This past May, a quiet injustice occurred without much notice in the LGBT Community. This might be because the crime that it was attached to happened four years ago. Two of the four men who were arrested and charged with beating Craig Cohen to death in 2009 were sentenced to 15 years in prison.
On 6 April 2009, Victor Gonzalez and Pargu Leandro along with Chad Olah and Brandon Edwards were accused of attacking Cohen as he walked home from the Peter Pan Diner in Oakland Park. Cohen was left in a coma for six months before finally dying on 7 October 2009.
The two men apologized to Cohen’s family. They pled guilty to the crime and their family and friends pleaded for mercy from Broward Circuit Judge Ilona Holmes. They also asked for forgiveness from Cohen’s relatives. Leandro said “I am disgusted and ashamed of myself because of all this. I’m sorry for my cowardly acts. I could have stopped this. Any punishment I receive will not be fair to the Cohen family.”
Gonzalez said “I will never forgive myself. What happened here, what I did here, is not who I am. I beg you to find solace in my contrition.” Gonzalez is a native from Nicaragua and struggles with English. He will be deported when his prison term is up.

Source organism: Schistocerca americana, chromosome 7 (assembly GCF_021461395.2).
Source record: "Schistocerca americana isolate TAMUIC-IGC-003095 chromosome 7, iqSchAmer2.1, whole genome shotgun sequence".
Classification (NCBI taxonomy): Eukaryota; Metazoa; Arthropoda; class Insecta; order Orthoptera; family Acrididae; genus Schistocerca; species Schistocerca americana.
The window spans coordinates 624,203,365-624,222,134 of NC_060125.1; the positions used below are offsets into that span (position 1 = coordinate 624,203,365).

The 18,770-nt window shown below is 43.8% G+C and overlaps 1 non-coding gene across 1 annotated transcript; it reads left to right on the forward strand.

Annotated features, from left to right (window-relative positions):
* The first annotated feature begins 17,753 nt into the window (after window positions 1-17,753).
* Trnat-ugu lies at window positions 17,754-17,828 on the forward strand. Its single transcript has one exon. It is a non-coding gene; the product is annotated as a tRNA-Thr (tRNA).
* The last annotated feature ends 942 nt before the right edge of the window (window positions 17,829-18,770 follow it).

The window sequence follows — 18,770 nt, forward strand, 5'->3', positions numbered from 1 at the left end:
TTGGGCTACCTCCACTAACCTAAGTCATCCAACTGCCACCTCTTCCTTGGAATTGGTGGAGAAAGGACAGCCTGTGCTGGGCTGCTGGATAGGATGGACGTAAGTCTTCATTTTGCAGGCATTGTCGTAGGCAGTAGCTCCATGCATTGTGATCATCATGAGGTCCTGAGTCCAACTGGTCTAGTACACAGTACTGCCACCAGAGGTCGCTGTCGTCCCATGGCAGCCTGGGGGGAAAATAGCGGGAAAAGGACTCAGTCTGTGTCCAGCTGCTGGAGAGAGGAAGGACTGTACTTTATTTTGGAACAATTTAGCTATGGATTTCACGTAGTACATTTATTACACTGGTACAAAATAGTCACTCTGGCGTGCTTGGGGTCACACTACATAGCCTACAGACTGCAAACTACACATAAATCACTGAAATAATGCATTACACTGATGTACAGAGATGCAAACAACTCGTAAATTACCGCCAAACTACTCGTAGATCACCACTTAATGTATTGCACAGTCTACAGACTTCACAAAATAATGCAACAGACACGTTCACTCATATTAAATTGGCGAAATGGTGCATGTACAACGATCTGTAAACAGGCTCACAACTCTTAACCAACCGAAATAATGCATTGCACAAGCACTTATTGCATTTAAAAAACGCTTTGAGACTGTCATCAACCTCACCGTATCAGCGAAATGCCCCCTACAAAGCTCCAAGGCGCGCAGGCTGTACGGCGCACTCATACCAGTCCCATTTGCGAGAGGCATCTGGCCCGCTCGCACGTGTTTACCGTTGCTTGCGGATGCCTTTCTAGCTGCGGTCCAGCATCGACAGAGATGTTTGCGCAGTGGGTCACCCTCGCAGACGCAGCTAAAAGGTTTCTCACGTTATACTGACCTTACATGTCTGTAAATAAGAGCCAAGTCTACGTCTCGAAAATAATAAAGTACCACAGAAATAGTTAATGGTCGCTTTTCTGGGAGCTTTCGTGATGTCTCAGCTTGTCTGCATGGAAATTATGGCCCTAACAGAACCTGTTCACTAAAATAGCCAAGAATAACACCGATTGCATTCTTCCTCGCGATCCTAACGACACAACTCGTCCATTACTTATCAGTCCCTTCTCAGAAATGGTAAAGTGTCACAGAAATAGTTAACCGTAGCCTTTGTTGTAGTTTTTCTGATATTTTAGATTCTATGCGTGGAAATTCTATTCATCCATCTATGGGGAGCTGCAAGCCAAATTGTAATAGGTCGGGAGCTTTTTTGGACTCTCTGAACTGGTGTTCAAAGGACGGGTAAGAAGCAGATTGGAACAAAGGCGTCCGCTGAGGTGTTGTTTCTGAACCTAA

Olah and Edwards pled guilty back in 2011.
Gary Cohen, Craig’s brother, said “They certainly weren’t sorry when they beat Craig. You showed that night what hateful people you are. You deserve no mercy.” Cohen’s family wanted the men to get the maximum prison term for what they did.
Cohen was openly gay, but authorities refused to charge the attackers with a hate crime claiming that the four men were looking to beat someone at random and rob them. According to police, two of the men were hanging around earlier in the day chatting about how fun it would be to beat and rob someone.
The four men also attacked and beat David Villanova. While Villanova suffered head injuries, he survived. Villanova has also been reported to be gay.
Initially, Broward County’s top police officer had suggested that the crimes were being investigated as hate crimes, but the department’s detectives said otherwise. Defense lawyer Sebastian Balliro said at the time that “It just doesn’t jive with their own investigation.”
Ultimately, hate crimes charges were never filed, and the four men were given relatively light sentances.